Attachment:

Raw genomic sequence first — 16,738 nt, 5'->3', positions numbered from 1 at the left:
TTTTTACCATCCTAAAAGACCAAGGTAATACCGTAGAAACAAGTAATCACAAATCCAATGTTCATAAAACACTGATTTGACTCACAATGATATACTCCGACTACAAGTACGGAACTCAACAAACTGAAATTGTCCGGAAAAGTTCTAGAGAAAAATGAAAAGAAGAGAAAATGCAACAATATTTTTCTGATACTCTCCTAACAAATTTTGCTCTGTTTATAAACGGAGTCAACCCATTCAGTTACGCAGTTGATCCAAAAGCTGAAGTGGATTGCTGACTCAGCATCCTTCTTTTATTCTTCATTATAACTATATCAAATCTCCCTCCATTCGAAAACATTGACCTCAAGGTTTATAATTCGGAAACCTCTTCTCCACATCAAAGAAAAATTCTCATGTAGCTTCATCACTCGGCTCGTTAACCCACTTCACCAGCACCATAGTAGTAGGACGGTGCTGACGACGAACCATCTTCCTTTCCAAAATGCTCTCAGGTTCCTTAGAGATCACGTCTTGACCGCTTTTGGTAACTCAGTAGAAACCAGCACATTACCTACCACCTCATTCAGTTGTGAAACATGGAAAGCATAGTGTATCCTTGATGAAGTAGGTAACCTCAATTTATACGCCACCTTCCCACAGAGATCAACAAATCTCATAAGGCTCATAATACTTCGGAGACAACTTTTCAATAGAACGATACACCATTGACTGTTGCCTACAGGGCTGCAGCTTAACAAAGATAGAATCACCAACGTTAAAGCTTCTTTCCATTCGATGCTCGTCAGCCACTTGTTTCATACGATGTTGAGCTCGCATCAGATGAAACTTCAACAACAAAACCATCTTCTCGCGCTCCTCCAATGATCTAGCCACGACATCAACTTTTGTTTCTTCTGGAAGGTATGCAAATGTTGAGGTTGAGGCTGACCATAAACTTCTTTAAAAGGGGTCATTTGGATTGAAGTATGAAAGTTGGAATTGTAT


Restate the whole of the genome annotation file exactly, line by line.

Raw genomic sequence first — 16,738 nt, 5'->3', positions numbered from 1 at the left:
TTTTTACCATCCTAAAAGACCAAGGTAATACCGTAGAAACAAGTAATCACAAATCCAATGTTCATAAAACACTGATTTGACTCACAATGATATACTCCGACTACAAGTACGGAACTCAACAAACTGAAATTGTCCGGAAAAGTTCTAGAGAAAAATGAAAAGAAGAGAAAATGCAACAATATTTTTCTGATACTCTCCTAACAAATTTTGCTCTGTTTATAAACGGAGTCAACCCATTCAGTTACGCAGTTGATCCAAAAGCTGAAGTGGATTGCTGACTCAGCATCCTTCTTTTATTCTTCATTATAACTATATCAAATCTCCCTCCATTCGAAAACATTGACCTCAAGGTTTATAATTCGGAAACCTCTTCTCCACATCAAAGAAAAATTCTCATGTAGCTTCATCACTCGGCTCGTTAACCCACTTCACCAGCACCATAGTAGTAGGACGGTGCTGACGACGAACCATCTTCCTTTCCAAAATGCTCTCAGGTTCCTTAGAGATCACGTCTTGACCGCTTTTGGTAACTCAGTAGAAACCAGCACATTACCTACCACCTCATTCAGTTGTGAAACATGGAAAGCATAGTGTATCCTTGATGAAGTAGGTAACCTCAATTTATACGCCACCTTCCCACAGAGATCAACAAATCTCATAAGGCTCATAATACTTCGGAGACAACTTTTCAATAGAACGATACACCATTGACTGTTGCCTACAGGGCTGCAGCTTAACAAAGATAGAATCACCAACGTTAAAGCTTCTTTCCATTCGATGCTCGTCAGCCACTTGTTTCATACGATGTTGAGCTCGCATCAGATGAAACTTCAACAACAAAACCATCTTCTCGCGCTCCTCCAATGATCTAGCCACGACATCAACTTTTGTTTCTTCTGGAAGGTATGCAAATGTTGAGGTTGAGGCTGACCATAAACTTCTTTAAAAGGGGTCATTTGGATTGAAGTATGAAAGTTGGAATTGTAT